Furlough support has now protected over 11 million jobs according to the Government, and Rishi Sunak extended the scheme this week. In this week’s Budget, the Chancellor declared: “Every job lost is a tragedy, which is why protecting, creating and supporting jobs remains my highest priority.”
The ONS noted there is no age group that is over-represented within the high vulnerability group.
However, there are clearly limitations on how different age groups end up in the low vulnerability group (jobs that can be easily done from home or are classed as key worker roles) with around a fifth of employees aged 20 to 29 years falling into this group.
This falls to 9.5 percent for those aged 16 to 19, with 40 to 49 year olds making up 28.5 percent of the low category.
Lorna Carter-Blake, the MD of DA Training and Consultancy, reflected on the data and was particularly critical of the Government’s efforts: “Claims by the Government that we’re all in this together ring increasingly hollow when you look at the raw data.
“While higher earning professionals have been the least likely to see their income impacted by the pandemic, as they can largely work from home, those in lower paid jobs who cannot are the most likely to earn less.
“For the lowest earners to be the ones with the highest chances of receiving reduced pay is rubbing salt in the wound.
“Following on from Thursday’s data showing the biggest quarterly rise in NEETs for a decade, this latest analysis shows that almost half of people aged 16-19 in the workforce are vulnerable to receiving reduced pay or being furloughed.
“Young people, it’s increasingly clear, are not just the least likely to find a job but, if they do get one, are the most likely to see their earnings cut.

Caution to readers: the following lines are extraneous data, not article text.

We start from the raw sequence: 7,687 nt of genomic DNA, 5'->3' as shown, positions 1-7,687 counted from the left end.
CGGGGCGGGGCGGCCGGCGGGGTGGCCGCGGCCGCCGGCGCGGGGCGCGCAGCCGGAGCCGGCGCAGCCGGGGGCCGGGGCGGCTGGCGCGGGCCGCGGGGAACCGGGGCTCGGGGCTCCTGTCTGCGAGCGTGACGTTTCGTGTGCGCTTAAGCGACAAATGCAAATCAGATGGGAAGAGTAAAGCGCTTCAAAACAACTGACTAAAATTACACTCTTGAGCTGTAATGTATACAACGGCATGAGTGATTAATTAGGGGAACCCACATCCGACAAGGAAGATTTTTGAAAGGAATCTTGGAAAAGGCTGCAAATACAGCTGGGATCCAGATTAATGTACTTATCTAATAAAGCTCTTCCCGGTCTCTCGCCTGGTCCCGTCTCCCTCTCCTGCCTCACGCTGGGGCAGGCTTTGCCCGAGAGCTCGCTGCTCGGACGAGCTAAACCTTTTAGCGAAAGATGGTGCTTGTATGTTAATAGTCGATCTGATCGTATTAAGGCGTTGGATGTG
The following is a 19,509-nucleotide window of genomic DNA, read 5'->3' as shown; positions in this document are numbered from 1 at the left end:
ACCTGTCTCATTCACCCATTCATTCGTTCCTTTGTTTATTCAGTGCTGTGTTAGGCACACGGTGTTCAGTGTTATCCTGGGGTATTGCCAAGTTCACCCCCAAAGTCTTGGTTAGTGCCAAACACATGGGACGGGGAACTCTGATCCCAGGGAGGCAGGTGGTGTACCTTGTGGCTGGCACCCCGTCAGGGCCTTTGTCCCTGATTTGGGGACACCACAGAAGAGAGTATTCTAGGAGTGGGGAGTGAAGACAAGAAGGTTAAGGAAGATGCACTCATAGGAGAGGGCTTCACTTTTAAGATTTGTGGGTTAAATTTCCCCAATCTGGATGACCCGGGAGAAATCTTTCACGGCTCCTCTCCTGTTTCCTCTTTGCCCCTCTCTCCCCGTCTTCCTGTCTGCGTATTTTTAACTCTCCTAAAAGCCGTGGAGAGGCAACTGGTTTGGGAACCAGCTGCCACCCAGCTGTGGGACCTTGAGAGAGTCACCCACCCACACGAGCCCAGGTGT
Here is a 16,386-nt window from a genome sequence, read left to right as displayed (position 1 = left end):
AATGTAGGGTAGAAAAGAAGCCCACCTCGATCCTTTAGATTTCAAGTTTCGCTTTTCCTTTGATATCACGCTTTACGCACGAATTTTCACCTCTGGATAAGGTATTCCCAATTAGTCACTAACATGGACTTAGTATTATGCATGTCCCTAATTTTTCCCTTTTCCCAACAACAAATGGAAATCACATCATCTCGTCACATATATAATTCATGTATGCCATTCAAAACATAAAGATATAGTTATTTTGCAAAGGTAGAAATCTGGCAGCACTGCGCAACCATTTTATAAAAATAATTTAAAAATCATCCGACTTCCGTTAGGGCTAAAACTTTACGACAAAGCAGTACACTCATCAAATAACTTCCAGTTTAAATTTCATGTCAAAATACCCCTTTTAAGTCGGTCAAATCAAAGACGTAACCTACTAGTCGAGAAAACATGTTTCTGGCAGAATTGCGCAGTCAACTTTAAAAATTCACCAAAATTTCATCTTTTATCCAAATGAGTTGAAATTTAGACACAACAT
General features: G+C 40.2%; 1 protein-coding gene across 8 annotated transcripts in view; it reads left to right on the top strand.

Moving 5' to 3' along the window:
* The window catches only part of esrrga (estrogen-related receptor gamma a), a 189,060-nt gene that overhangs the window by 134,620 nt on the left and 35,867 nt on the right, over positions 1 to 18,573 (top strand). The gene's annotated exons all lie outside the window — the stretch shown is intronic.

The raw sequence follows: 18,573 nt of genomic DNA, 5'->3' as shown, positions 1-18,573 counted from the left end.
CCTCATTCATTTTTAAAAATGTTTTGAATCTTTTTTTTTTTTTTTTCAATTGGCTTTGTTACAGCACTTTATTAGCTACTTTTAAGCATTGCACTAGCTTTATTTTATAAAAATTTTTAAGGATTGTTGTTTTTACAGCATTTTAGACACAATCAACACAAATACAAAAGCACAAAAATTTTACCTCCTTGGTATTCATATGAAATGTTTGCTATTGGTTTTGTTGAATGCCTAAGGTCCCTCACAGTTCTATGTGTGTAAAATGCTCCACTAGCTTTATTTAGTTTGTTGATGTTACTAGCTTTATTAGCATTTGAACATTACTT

“Young people need to see that there are opportunities within their reach to avoid becoming entrenched in the cyclone of unemployment.
“Many higher earners have really flourished during the past 12 months as they have been able to adapt rapidly to new working practices. In many cases, they have set up side-hustles and launched new business altogether.
“What’s important is that higher earners now pay their fair share of tax in order to help everyone in this country recover. Only then will we all truly be in this together.”
Many fear that as the furlough scheme and other support measures eventually end, there will be a wave of redundancies as businesses struggle to keep staff on without Government help.
Kirsty Thompson, an Employment partner at national law firm Devonshires, warned of this and urged employees to get ready: “The extension of the furlough scheme will safeguard thousands of jobs across the UK until later this year, with the caveat that employers will have to contribute more towards the costs of furlough as the economy reopens.
“For many employees though, this announcement is simply delaying the inevitable redundancy they will face once the scheme finally comes to an end. It is an unfortunate reality that some employees won’t have a job to go back to as even if businesses reopen, they may not need the same levels of staff that they did before the pandemic.”
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